Early Monday morning the 24th, I entered Kings Canyon via Kearsarge Pass with 40 pounds of necessities and 17.3 pounds of photography equipment. My vocation is that of a wilderness landscape photographer. For over 30 years, I have been exploring the eastern sierra escarpment within the confines of Kings Canyon and Sequoia National Parks (SEKI). Because of my passion for exploring SEKI, I'm inspired in attempting to convey the moment.
Equipped with a Delorme InReach satellite communicator and their PN-60w GPS, solo mountain adventures are becoming safer with advancements in lightweight satellite communications technology. Back in a day, I carried a 4-pound EPIRB (Emergency Position Indicating Radio Beacon) on an ocean kayak. Now, it is a two-way text communicator weighing under a pound. Got to love that!
Half of the fun is in making the plans, provisioning, and anticipating the next mountain adventure. The objective this year was finishing where I had left off the previous after getting chased out of the mountains prematurely under the threat of an early season snowstorm! With the taste of last year’s frustration persisting, I decided to move this year’s trip up 10 days on the calendar and undertake an ambitious loop entering and exiting via Kearsarge Pass (at least ambitious within the context of my 55-year old body). As with many Sierra backpack trips, this one begins in Lone Pine at the Dow Hotel. It was a Sunday afternoon, September 23, 2012, after settling into my room that I began anticipating the challenges of what was in store.
Camping in Kearsarge Basin
I love the craggy Kearsarge Pinnacles and appreciate Kearsarge Pass being a relatively easy entrance over the eastern Sierra escarpment. It was windy, my first day, but finding a reasonably sheltered campsite was not a problem. During the more active summer season, finding a campsite in this location is often frustrated by a large number of visitors, but not in the quieter fall season of late September. The following day was a bitter cold morning with blue skies and a bite to the wind. I was lethargic as usual, worn by the previous day’s 7-mile entrance under a full pack in the face of sudden altitude gain. All considered, I felt pretty good, or so I thought! Descending to Vidette Meadow from Kearsarge turned into an exhausting effort. It is a steep descent with a beautiful view of the Kearsarge Pinnacles’ southern face, but I was going slow and feeling more lethargic than usual. Upon reaching Vidette Meadow, I turned downstream alongside Bubb’s Creek. I was having doubts about the second day’s leg of 10 miles. With 3000 feet of descending and another 2000 of climbing to Lake Reflection, chances of making the hoped for destination were looking dim. Fortunately, I experienced a second wind while climbing alongside East Creek and ended up with time to spare for making camp before sunset.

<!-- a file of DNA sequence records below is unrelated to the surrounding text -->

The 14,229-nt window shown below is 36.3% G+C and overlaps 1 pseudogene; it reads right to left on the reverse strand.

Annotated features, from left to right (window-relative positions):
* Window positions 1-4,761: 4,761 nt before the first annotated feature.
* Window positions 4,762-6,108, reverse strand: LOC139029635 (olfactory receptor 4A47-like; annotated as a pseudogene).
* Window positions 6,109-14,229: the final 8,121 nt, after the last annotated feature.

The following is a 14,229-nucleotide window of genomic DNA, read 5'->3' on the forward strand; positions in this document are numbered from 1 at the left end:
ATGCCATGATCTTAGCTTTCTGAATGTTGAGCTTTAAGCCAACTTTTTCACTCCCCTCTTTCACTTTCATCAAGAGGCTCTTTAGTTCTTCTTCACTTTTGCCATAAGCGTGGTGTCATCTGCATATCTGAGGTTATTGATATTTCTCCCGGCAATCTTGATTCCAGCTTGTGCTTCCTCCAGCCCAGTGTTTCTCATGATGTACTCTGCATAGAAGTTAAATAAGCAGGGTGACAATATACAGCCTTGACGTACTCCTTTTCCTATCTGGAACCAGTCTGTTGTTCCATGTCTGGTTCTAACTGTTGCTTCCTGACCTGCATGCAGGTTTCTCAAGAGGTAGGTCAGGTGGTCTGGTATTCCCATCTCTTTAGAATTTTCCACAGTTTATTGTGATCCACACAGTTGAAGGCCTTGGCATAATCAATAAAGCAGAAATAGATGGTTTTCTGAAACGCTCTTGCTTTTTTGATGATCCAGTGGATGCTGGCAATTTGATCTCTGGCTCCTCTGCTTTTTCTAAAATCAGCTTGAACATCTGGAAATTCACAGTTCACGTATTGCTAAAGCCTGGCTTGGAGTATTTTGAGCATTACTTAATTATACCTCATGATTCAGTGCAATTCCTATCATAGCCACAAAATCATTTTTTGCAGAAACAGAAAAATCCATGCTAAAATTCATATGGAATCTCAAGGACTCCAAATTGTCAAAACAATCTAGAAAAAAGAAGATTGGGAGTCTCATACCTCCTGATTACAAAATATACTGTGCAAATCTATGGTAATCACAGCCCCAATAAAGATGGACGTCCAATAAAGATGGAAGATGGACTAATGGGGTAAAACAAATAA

Kearsarge Pinnacles from Kearsarge Basin
At 10,000 feet, Lake Reflection has an impressive amount of treeless, steep granite topography for such a low altitude lake. And it is a very large lake with massive surrounding peaks. The ridge defining the GWD (Great Western Divide) is awesome and forms an impressive backdrop to this remarkable location. Two nights at Lake Reflection would give my legs a chance to recuperate before negotiating the planned cross-country phase beginning on day four. I truly enjoy going off trail, but I also respect the potential for increased danger, and having a rested pair of legs would serve me well at this early juncture in what was to be a 10-day excursion. The rest also provided a fine opportunity to do laundry and work my camera. A brief swim the morning of day 3 left me feeling refreshed.
Looking towards Longley Pass from Lake Reflection
All to often, I manage finding approaches to cross-country passes proves more difficult than what is revealed with the benefit of hindsight. This annoying habit had me a bit nervous the day before negotiating Longley Pass, which has a good name, because it also turned out to be one very LONGLEY day! I could have made the pass in under four hours had the batteries to my GPS batteries survived only few minutes longer. It was alongside a lake at 11,600 feet where I could see the pass when the GPS failed, or so I thought I saw the pass! As it turned out, at around 12,200 feet, I had the sinking feeling that comes with reckoning I’m in the wrong place! After cresting what turned out to be a false pass, I entered a craggy and giant cirque with no exit visible! It was a daunting view of Mt Jordan and it was painfully apparent, I was in no-man’s land. Okay, off with the pack, in with a new set of batteries, and sure enough, I had veered to my left about 200 yards too early. The error necessitated an 800-foot descent back to lake 11,600. Giant boulders surrounded me in an unfriendly glacial moraine. I was growing weary and running low on water. It was very annoying to say the least, I was not happy with my failure to confirm an accurate location with a fresh set of GPS batteries when I should have. Correcting this error added at least 90 minutes to an already extremely difficult terrain. It was not until 4:00 PM before finally cresting Longley Pass. Only an hour and a half of adequate daylight remained for locating a campsite along the upper reaches of Cunningham Creek.